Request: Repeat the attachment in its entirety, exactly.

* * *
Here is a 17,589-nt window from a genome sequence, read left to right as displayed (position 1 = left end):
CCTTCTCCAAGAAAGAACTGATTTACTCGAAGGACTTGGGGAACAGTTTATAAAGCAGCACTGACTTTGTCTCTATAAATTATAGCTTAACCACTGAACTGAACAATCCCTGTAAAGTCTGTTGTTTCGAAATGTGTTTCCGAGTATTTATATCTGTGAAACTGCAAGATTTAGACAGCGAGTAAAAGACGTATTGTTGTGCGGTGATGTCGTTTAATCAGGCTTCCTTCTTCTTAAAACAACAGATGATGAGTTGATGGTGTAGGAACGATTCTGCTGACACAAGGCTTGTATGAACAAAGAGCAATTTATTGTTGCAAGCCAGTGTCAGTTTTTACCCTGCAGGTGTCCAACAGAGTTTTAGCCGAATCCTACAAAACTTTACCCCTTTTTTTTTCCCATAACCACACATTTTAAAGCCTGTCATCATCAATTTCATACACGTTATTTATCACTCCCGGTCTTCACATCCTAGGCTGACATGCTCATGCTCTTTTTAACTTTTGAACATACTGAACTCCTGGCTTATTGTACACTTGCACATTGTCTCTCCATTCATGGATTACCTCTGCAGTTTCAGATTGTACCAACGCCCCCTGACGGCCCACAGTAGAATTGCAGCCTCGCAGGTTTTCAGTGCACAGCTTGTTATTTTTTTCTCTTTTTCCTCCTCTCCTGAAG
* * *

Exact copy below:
Here is a 17,589-nt window from a genome sequence, read left to right as displayed (position 1 = left end):
CCTTCTCCAAGAAAGAACTGATTTACTCGAAGGACTTGGGGAACAGTTTATAAAGCAGCACTGACTTTGTCTCTATAAATTATAGCTTAACCACTGAACTGAACAATCCCTGTAAAGTCTGTTGTTTCGAAATGTGTTTCCGAGTATTTATATCTGTGAAACTGCAAGATTTAGACAGCGAGTAAAAGACGTATTGTTGTGCGGTGATGTCGTTTAATCAGGCTTCCTTCTTCTTAAAACAACAGATGATGAGTTGATGGTGTAGGAACGATTCTGCTGACACAAGGCTTGTATGAACAAAGAGCAATTTATTGTTGCAAGCCAGTGTCAGTTTTTACCCTGCAGGTGTCCAACAGAGTTTTAGCCGAATCCTACAAAACTTTACCCCTTTTTTTTTCCCATAACCACACATTTTAAAGCCTGTCATCATCAATTTCATACACGTTATTTATCACTCCCGGTCTTCACATCCTAGGCTGACATGCTCATGCTCTTTTTAACTTTTGAACATACTGAACTCCTGGCTTATTGTACACTTGCACATTGTCTCTCCATTCATGGATTACCTCTGCAGTTTCAGATTGTACCAACGCCCCCTGACGGCCCACAGTAGAATTGCAGCCTCGCAGGTTTTCAGTGCACAGCTTGTTATTTTTTTCTCTTTTTCCTCCTCTCCTGAAG